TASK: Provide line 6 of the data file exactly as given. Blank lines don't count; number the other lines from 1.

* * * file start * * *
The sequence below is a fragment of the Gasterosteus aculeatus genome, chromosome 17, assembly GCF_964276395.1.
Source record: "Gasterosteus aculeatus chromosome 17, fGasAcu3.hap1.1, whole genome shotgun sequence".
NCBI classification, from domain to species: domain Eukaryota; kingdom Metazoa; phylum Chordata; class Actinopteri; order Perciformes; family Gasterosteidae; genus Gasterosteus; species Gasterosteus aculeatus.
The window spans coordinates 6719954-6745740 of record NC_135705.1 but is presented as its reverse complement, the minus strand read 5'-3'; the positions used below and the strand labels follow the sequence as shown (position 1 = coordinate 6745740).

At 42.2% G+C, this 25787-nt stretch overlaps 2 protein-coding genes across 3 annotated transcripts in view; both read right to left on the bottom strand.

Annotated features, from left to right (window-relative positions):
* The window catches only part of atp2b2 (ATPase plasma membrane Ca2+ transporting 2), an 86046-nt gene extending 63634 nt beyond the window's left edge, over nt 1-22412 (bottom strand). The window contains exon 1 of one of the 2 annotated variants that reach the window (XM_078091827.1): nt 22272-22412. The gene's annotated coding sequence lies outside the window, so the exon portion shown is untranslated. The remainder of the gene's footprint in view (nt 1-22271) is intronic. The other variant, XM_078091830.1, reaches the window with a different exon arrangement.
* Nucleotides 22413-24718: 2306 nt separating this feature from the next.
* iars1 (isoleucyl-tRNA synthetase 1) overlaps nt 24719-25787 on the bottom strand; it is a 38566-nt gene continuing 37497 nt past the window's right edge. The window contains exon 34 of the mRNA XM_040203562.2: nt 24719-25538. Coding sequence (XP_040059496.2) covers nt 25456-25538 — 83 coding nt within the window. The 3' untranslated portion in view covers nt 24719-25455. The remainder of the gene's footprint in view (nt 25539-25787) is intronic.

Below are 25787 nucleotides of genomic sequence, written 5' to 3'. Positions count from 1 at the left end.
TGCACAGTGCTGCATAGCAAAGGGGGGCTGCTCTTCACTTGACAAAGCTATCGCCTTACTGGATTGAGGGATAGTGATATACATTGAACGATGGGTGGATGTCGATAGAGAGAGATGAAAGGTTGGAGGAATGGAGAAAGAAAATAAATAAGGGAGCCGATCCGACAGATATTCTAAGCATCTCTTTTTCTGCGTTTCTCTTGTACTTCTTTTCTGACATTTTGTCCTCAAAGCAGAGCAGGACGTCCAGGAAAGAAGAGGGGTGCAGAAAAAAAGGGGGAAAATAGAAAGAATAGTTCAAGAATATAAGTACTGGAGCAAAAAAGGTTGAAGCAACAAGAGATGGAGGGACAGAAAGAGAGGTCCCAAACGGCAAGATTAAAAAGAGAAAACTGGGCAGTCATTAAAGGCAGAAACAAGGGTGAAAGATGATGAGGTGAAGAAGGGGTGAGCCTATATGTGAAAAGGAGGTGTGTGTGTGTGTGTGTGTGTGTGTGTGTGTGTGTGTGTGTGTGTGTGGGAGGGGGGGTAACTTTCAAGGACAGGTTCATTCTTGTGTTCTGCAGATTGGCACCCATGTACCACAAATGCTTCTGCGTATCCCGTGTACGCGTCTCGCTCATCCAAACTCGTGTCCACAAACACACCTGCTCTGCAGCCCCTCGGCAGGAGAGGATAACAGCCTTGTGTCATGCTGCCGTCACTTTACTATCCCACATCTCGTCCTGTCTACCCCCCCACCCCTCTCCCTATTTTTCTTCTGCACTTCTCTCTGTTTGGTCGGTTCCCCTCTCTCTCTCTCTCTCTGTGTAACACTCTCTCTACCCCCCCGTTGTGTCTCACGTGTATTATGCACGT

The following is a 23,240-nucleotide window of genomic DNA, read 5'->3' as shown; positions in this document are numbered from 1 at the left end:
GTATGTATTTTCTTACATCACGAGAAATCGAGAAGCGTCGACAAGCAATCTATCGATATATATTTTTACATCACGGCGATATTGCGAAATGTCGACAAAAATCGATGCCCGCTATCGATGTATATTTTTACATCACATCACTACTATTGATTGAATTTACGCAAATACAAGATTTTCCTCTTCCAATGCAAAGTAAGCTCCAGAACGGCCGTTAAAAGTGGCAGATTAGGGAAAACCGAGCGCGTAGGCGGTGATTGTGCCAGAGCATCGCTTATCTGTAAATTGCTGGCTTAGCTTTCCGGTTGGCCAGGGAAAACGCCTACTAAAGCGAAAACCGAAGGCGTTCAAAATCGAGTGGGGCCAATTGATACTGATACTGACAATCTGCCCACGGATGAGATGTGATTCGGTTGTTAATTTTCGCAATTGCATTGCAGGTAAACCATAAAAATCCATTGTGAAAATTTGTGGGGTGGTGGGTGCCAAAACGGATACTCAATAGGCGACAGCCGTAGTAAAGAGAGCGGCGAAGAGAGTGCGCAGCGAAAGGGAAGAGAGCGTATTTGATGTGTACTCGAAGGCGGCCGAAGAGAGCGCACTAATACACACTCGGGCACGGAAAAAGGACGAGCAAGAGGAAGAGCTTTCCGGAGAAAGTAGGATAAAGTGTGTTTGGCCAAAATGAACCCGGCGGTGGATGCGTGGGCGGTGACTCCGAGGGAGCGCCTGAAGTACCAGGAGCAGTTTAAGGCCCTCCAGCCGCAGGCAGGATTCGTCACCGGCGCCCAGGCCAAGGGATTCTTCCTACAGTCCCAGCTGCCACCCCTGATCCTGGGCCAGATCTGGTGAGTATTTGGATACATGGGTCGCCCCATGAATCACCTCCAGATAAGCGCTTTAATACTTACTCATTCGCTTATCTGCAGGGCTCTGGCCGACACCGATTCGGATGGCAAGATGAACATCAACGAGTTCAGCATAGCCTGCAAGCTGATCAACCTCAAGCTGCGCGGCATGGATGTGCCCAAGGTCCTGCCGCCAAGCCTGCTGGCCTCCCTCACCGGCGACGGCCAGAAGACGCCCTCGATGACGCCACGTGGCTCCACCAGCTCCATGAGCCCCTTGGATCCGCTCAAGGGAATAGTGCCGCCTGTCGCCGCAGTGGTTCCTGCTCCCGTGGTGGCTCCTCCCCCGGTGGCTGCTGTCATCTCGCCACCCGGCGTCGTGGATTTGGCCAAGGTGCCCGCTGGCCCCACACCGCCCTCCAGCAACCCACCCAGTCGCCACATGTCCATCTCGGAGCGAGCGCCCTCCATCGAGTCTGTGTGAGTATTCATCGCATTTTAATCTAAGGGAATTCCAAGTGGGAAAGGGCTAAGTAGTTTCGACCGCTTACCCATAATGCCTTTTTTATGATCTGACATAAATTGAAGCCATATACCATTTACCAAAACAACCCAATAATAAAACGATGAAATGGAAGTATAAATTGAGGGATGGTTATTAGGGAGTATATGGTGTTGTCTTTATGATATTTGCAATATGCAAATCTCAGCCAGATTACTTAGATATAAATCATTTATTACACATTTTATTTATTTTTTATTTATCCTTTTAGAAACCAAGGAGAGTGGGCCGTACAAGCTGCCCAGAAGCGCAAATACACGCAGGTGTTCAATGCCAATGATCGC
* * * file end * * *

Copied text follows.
Annotated features, from left to right (window-relative positions):